Answer

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**Hint:**The momentum must be conserved before the collision and after the collision. The collision is said to be direct and so it is elastic. This implies then that the velocity of approach will be equal to the velocity of separation.

**Formula Used:**

1) The momentum of a system of two is given by, $p = {m_1}{v_1} + {m_2}{v_2}$ where ${m_1}$, ${m_2}$ are the masses of the two particles and ${v_1}$, ${v_2}$ are their velocities.

2) The kinetic energy of a particle is given by, $E = \dfrac{1}{2}m{v^2}$ where $m$ is the mass of the particle and $v$ is its velocity.

**Complete step by step answer:**

Step 1: List the known parameters in the question.

The kinetic energy of the approaching neutron is 0.6 MeV.

The mass number of the carbon nucleus is 12. This implies that the carbon nucleus has six protons and six neutrons. The masses of protons and neutrons are almost similar. So we assume that the mass of the carbon nucleus is 12 times the mass of the approaching neutron.

So, if the mass of the neutron is $m$ then mass of the carbon nucleus will be $12m$ .

Step 2: Apply the conservation of momentum theory.

The system comprises the approaching neutron and the carbon nucleus.

Let’s consider the system before and after the collision.

Before collision:

Let $v$ be the velocity of the approaching neutron before the collision. Since the carbon nucleus is stationary as the neutron approaches, its initial velocity is zero.

Then the momentum of the system will be ${p_b} = mv$

After collision:

Let ${v_1}$ be the velocity of the neutron and ${v_2}$ be the velocity of the carbon nucleus after the collision.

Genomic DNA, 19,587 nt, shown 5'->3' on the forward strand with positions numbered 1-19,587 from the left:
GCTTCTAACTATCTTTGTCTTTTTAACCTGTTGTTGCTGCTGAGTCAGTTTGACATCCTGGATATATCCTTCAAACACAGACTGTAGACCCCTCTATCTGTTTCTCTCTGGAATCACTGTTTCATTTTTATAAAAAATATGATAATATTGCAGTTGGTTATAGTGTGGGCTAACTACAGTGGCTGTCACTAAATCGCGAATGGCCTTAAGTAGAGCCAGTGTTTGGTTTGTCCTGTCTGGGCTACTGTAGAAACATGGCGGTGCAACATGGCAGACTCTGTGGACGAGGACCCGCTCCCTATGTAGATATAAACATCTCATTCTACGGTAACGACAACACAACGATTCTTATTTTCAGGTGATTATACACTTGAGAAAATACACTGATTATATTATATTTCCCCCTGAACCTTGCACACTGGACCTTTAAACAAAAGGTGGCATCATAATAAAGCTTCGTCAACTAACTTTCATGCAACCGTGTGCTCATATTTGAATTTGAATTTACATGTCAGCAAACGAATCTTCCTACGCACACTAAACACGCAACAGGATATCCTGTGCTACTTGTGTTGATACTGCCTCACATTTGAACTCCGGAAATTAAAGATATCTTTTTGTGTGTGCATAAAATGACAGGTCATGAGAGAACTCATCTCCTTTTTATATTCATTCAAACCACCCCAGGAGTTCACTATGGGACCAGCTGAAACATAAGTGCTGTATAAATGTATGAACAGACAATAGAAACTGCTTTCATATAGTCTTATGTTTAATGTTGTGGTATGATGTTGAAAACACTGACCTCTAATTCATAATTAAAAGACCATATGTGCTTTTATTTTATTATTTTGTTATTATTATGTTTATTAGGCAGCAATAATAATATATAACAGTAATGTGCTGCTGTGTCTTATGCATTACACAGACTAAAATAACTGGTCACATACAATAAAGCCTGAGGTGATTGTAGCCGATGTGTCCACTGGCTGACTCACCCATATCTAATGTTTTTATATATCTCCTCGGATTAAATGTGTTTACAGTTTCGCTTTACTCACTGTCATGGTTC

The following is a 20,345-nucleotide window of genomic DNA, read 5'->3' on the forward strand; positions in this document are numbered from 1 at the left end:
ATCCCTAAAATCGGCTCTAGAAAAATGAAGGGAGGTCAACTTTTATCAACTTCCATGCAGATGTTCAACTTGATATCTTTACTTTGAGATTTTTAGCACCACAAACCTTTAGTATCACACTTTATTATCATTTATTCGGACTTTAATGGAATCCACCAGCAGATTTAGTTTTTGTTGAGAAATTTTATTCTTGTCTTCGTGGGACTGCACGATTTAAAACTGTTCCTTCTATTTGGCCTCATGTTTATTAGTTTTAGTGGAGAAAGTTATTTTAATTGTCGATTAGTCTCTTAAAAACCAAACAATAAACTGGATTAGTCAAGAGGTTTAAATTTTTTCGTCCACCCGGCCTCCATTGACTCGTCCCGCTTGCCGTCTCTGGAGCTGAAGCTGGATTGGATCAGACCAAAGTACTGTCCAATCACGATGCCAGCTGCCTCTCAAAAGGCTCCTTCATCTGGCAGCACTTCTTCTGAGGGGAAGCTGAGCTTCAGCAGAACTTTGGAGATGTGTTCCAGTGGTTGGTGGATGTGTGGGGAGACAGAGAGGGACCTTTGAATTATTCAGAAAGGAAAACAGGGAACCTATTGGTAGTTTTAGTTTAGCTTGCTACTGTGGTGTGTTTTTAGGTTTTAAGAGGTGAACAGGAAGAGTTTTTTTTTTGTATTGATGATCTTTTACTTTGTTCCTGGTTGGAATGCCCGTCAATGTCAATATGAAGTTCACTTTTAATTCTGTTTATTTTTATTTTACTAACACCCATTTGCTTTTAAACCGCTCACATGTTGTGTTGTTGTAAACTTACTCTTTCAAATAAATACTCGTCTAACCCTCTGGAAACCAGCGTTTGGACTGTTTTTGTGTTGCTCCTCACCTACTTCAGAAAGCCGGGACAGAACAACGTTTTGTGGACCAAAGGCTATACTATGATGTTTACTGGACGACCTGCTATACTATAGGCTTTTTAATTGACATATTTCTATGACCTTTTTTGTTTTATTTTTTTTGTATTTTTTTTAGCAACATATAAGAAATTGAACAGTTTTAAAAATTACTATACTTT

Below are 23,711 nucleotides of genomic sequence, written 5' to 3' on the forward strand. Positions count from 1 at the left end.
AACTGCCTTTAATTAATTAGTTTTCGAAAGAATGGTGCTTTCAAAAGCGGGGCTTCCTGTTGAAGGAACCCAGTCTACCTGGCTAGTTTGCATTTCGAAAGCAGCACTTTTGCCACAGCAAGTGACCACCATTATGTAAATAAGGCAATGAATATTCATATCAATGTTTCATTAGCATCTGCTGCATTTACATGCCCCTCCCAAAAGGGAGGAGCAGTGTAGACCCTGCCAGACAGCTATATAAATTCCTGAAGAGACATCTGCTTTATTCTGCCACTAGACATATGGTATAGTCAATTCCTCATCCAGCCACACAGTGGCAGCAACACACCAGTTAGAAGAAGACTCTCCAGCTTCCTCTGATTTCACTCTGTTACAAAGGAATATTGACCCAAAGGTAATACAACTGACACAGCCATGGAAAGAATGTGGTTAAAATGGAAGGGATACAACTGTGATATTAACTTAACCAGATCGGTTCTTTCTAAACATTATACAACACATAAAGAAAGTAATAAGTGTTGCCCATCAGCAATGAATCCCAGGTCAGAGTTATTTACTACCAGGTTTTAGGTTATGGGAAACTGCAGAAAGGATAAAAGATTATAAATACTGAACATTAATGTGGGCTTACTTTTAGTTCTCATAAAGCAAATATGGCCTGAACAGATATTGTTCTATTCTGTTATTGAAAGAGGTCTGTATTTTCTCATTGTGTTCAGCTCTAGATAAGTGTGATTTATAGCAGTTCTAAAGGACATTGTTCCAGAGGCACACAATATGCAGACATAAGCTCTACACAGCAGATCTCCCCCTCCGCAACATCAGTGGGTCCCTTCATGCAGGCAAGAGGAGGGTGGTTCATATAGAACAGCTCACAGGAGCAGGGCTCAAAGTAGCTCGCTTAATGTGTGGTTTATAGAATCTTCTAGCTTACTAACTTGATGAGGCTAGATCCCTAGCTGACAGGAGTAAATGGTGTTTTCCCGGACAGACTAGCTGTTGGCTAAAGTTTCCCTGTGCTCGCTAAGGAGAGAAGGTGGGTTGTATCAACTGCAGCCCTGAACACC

Then the momentum of the system will be ${p_a} = m{v_1} + 12m{v_2}$

Momentum must be conserved before and after the collision.

$\therefore {p_b} = {p_a}$

i.e., $mv = m{v_1} + 12m{v_2}$

Cancel out $m$ on both sides of the above equation to get $v = {v_1} + 12{v_2}$ ------- (1)

Step 3: Obtain an expression for the velocity of the carbon nucleus using the assumption that the collision is elastic.

For an elastic collision, the ratio of the velocity of separation to the velocity of approach is one.

Here, the velocity of approach is $v$ and the velocity of separation is ${v_2} - {v_1}$ .

Then we have, $\dfrac{{{v_2} - {v_1}}}{v} = 1$

i.e., $v = {v_2} - {v_1}$ -------- (2)

Adding equations (1) and (2) we get, $2v = 13{v_2}$ or ${v_2} = \dfrac{{2v}}{{13}}$

Thus the velocity of the carbon nucleus after the collision is ${v_2} = \dfrac{{2v}}{{13}}$ .

Step 4: Find the kinetic energy of the carbon nucleus.

The kinetic energy of a particle is given by, $E = \dfrac{1}{2}m{v^2}$ -------- (3) where $m$ is the mass of the particle and $v$ is its velocity.

Substituting the values for the velocity ${v_2} = \dfrac{{2v}}{{13}}$ and mass $12m$ of the carbon nucleus in equation (3) we get the kinetic energy of the carbon nucleus as $E = \dfrac{1}{2} \times 12m \times {\left( {\dfrac{{2v}}{{13}}} \right)^2}$

Simplifying we get, $E = \dfrac{1}{2}m{v^2} \times \dfrac{{48}}{{169}}$

Since ${E_1} = \dfrac{1}{2}m{v^2} = 0.6{\text{MeV}}$ is the kinetic energy of the approaching neutron, we get $E = 0.6 \times \dfrac{{48}}{{169}} = 0.17{\text{MeV}}$

$\therefore $ the kinetic energy of the carbon nucleus after the collision is 0.17 MeV.

Hence the correct option is B.

**Note:**The velocity of approach refers to how fast an object approaches another object. The velocity of approach will be the sum of the velocities of the two objects. Here, the carbon nucleus is at rest so the velocity of approach will be equal to the velocity of the neutron $v$. The velocity of separation will be the sum of the velocities of the two objects if they move in opposite directions and will be the difference of their velocities if they move in the same direction. Here, the neutron and the carbon nucleus move in the same direction and so it is ${v_2} - {v_1}$ .

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